Do the American intelligence services knowingly plant false stories in mainstream newspapers? Do reporters for mainstream news agencies know of this practice? Do they approve of it? Yes, yes and yes.
A 2014 story by The Intercept (which I ran across recently) revealed the collusion and kowtowing of an LA Times reporter (now at AP) in his dealings with the CIA, the agency he was supposed to be covering as one of ever-fierce watchdogs of out freedom-loving Fourth Estate. Drawing on a trove of emails obtained under the Freedom of Information Act, the Intercept’s story lays out the embarrassing work of Ken Dilanian, as he sent whole stories off to his “guys” at the CIA seeking their pre-publication approval and often softening and shifting stories at their request. He constantly expresses his ardent desire to make the CIA look better and to downplay any bad press the agency might be getting from, say, drone-bombing carloads of civilians or destroying information about the agency’s torture programs.
But beyond the brown-nosing (which went far beyond the usual courting and cultivating of journalistic sources), I was most struck by a paragraph that was buried deep in the report. It seemed to me to confirm and exemplify one of the most shocking elements of the American system today: the casual, unquestioning acceptance that our intelligence services routinely manufacture news stories to advance their given agenda of the day. Not only is this accepted by our “fierce watchdogs” — they think it’s, like, really cool!
Read this paragraph, then explain why you would ever approach even a “liberal” mainstream newspaper or media report with relaxed confidence in its veracity and independence:
“On March 14, 2012, Dilanian sent an email to the press office with a link to a Guardian story that said Bashar Al-Assad’s wife had been buying a fondue set on Amazon while Syrian protesters were gunned down. ‘If this is you guys, nice work,’ he wrote. ‘If it’s real, even better.’”
There it is, the whole rotted, corroded, corrupt system laid bare: “If this story is bullshit propaganda that ‘you guys’ planted in one of the world’s most highly regarded news organisations, that’s great! Well done! And if it’s actually true — although, in the end, who cares? — that’s even better, because it helps advance our common agenda of demonizing the government’s enemy du jour!”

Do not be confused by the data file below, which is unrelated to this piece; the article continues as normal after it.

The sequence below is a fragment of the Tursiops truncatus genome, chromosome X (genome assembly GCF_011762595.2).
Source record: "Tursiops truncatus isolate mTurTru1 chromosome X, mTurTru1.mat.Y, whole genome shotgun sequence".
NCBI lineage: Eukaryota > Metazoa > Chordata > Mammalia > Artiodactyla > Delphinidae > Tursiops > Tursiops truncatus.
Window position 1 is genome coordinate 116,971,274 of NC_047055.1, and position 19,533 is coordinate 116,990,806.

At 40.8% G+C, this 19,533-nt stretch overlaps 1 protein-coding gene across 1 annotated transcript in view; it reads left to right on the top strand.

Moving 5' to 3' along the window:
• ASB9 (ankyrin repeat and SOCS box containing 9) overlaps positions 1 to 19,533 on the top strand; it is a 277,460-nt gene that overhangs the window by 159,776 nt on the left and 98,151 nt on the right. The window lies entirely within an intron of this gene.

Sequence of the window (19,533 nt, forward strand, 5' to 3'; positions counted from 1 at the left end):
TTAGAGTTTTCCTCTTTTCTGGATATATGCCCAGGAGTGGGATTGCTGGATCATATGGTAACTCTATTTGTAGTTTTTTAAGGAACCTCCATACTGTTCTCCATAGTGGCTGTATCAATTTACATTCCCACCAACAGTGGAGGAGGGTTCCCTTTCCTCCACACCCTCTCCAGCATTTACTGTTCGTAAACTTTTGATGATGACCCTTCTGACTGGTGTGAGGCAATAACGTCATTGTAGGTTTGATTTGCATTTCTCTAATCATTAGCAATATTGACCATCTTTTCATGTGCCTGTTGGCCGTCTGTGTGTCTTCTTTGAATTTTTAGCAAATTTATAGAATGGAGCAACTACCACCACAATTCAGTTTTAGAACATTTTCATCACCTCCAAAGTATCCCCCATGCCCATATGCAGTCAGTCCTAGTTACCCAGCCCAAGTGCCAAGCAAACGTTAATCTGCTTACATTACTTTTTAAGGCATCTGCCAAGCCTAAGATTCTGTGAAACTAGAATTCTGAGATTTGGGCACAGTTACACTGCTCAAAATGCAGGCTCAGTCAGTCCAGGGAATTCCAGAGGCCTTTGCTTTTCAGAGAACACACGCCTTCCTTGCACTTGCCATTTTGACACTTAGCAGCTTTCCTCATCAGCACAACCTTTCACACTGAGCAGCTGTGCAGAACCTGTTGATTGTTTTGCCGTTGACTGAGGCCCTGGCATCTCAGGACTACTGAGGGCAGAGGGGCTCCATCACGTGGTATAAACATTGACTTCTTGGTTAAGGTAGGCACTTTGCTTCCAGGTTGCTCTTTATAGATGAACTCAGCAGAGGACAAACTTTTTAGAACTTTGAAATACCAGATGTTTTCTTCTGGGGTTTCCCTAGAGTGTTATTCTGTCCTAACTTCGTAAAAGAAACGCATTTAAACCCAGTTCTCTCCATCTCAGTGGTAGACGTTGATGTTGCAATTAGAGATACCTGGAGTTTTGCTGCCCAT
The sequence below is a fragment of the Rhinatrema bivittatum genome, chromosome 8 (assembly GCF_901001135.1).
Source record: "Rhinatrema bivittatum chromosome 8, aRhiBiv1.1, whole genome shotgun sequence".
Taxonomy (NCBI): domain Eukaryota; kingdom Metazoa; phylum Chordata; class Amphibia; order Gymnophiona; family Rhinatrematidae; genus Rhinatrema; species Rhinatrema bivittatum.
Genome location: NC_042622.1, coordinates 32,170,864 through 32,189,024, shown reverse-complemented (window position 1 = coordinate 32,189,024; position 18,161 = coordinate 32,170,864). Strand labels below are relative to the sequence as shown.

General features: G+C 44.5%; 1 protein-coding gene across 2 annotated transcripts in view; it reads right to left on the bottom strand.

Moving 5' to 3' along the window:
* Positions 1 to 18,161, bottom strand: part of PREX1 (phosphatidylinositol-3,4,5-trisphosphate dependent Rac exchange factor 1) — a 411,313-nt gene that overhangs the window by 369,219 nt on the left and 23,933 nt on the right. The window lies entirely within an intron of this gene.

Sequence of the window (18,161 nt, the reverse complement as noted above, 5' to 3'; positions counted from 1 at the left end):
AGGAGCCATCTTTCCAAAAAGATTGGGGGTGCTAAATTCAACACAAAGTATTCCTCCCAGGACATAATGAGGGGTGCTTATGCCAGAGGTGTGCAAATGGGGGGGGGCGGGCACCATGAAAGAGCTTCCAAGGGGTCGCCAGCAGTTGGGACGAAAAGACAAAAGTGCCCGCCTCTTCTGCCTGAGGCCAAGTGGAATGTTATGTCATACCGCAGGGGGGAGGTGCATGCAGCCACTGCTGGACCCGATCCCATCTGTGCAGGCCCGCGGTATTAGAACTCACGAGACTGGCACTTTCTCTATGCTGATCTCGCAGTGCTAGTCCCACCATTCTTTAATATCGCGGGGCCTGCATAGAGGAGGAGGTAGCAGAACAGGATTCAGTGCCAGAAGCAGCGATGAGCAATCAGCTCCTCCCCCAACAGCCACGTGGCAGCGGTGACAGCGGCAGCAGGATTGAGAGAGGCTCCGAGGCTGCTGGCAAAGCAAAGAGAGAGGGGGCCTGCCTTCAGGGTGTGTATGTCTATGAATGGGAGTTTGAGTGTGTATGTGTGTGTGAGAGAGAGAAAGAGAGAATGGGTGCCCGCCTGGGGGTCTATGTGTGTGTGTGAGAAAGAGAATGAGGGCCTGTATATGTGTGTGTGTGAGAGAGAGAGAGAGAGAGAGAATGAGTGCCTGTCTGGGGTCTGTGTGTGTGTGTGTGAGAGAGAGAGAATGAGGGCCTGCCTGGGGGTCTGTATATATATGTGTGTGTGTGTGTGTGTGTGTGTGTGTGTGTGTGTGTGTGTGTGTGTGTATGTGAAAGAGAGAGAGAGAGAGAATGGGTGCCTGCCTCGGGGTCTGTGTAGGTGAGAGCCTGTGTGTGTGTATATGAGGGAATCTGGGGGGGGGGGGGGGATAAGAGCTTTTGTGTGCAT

For be sure: if the US power structure had wanted to support Assad during the beginning of the uprising, then we would have seen this:
“On March 4, 2012, Dilanian sent an email to the press office with a link to a Guardian story that said Bashar Al-Assad’s wife broke down in tears during a hospital visit to the families of law enforcement officers killed by extremists in recent rioting. ‘If this is you guys, nice work,’ he wrote. ‘If it’s real, even better.’”
I just can’t get that phrase out of my mind: “If this is you guys, nice work.” The puppy-dog, tail-wagging eagerness to praise the CIA “guys” for planting a false story in the mainstream press. The unconscious, unexamined assumption that this would be a good thing, that it’s what should be done: that our intelligence apparatchiks should manipulate the media and shape public opinion according to secret agendas never revealed to or debated by a democratic society. And this from a journalist, working at the highest levels of our most “respectable” media institutions — institutions whose work is considered automatically credible and objective by millions of people who would consider themselves educated, thoughtful, keen-eyed, liberal.
But this is the real system, and these are its real underlying assumptions and working methods. And the watchdogs supposedly keeping guard on our behalf are all too often lapdogs curling up with the thugs who have looted our house and murdered our neighbors.
CORRECTION: I ran across this Intercept piece on Twitter recently, but didn’t notice that it was from 2014, so the original blog post here described it as a “recent story.” The main point still stands — even more so today perhaps — but apologies for the inaccuracy on the timing.